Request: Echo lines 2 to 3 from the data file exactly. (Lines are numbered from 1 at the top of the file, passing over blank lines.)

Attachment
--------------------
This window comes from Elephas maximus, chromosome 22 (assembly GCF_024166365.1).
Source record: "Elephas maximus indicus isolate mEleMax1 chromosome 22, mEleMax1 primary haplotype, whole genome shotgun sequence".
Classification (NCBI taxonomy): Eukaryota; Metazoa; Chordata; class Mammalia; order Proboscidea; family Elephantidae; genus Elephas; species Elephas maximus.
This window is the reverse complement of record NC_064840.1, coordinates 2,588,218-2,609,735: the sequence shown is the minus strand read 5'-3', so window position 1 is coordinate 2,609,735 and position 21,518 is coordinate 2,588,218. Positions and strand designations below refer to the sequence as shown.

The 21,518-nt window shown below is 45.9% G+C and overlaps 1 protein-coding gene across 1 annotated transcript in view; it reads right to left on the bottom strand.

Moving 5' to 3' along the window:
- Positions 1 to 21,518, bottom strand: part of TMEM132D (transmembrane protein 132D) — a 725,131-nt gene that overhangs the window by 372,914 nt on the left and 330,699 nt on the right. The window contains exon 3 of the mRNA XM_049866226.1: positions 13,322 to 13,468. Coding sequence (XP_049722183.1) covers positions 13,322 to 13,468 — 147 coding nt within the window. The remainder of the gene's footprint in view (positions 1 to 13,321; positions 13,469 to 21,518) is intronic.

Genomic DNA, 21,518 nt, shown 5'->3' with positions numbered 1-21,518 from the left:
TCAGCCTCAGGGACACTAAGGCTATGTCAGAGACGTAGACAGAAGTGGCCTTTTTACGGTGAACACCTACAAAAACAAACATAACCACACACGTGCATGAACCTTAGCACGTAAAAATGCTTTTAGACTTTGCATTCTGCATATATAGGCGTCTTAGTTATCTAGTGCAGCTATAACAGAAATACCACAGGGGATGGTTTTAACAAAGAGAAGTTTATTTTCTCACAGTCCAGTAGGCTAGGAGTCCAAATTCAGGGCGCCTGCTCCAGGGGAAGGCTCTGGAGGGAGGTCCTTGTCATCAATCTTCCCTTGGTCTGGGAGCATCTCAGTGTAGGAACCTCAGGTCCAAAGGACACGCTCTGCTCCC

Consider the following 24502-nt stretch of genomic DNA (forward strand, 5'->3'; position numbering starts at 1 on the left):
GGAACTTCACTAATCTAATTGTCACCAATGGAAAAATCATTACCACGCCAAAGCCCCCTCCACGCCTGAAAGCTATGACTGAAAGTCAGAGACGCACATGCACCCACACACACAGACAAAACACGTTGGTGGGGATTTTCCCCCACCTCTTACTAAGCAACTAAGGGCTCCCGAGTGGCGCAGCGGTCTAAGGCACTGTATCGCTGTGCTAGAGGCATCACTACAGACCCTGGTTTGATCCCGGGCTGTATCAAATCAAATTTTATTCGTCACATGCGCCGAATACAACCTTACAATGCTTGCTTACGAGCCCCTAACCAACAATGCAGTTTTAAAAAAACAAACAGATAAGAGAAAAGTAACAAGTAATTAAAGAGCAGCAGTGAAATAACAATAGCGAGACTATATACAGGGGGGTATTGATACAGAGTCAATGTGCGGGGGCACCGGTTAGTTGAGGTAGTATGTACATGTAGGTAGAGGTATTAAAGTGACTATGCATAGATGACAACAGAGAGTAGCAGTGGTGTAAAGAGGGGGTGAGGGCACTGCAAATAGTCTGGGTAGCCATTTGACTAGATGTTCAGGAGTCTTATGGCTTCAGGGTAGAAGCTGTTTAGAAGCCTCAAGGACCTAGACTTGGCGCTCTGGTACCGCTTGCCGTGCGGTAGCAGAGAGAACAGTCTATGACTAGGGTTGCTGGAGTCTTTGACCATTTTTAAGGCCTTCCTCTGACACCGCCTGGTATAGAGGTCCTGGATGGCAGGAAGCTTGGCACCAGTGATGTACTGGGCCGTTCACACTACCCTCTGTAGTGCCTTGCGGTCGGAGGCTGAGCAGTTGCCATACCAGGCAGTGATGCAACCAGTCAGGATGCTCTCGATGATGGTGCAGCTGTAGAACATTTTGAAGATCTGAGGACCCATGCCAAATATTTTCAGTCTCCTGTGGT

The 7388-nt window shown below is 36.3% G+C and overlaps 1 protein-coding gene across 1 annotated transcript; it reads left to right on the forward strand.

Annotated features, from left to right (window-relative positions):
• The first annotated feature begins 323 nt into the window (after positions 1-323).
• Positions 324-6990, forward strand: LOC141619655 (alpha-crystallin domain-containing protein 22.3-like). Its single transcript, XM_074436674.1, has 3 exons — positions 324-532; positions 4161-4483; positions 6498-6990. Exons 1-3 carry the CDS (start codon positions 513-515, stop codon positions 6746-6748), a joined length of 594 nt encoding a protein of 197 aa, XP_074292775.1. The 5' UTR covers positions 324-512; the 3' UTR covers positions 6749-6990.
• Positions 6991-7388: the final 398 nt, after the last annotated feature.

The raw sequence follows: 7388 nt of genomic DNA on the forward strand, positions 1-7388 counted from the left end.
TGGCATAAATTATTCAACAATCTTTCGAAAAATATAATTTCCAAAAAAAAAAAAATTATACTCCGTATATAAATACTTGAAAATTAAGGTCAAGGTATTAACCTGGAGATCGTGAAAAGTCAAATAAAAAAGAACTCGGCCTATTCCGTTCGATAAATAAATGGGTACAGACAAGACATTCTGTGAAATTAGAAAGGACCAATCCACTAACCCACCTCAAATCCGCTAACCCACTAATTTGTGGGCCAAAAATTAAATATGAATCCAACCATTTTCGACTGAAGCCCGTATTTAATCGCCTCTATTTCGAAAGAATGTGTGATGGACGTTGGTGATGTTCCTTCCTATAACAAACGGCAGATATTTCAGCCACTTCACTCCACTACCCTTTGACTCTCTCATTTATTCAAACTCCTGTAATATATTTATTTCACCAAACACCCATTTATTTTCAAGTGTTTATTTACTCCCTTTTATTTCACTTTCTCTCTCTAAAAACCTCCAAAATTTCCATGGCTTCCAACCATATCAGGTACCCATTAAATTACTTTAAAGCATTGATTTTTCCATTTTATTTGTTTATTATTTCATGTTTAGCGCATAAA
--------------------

Source record: "Elephas maximus indicus isolate mEleMax1 chromosome 22, mEleMax1 primary haplotype, whole genome shotgun sequence".
Classification (NCBI taxonomy): Eukaryota; Metazoa; Chordata; class Mammalia; order Proboscidea; family Elephantidae; genus Elephas; species Elephas maximus.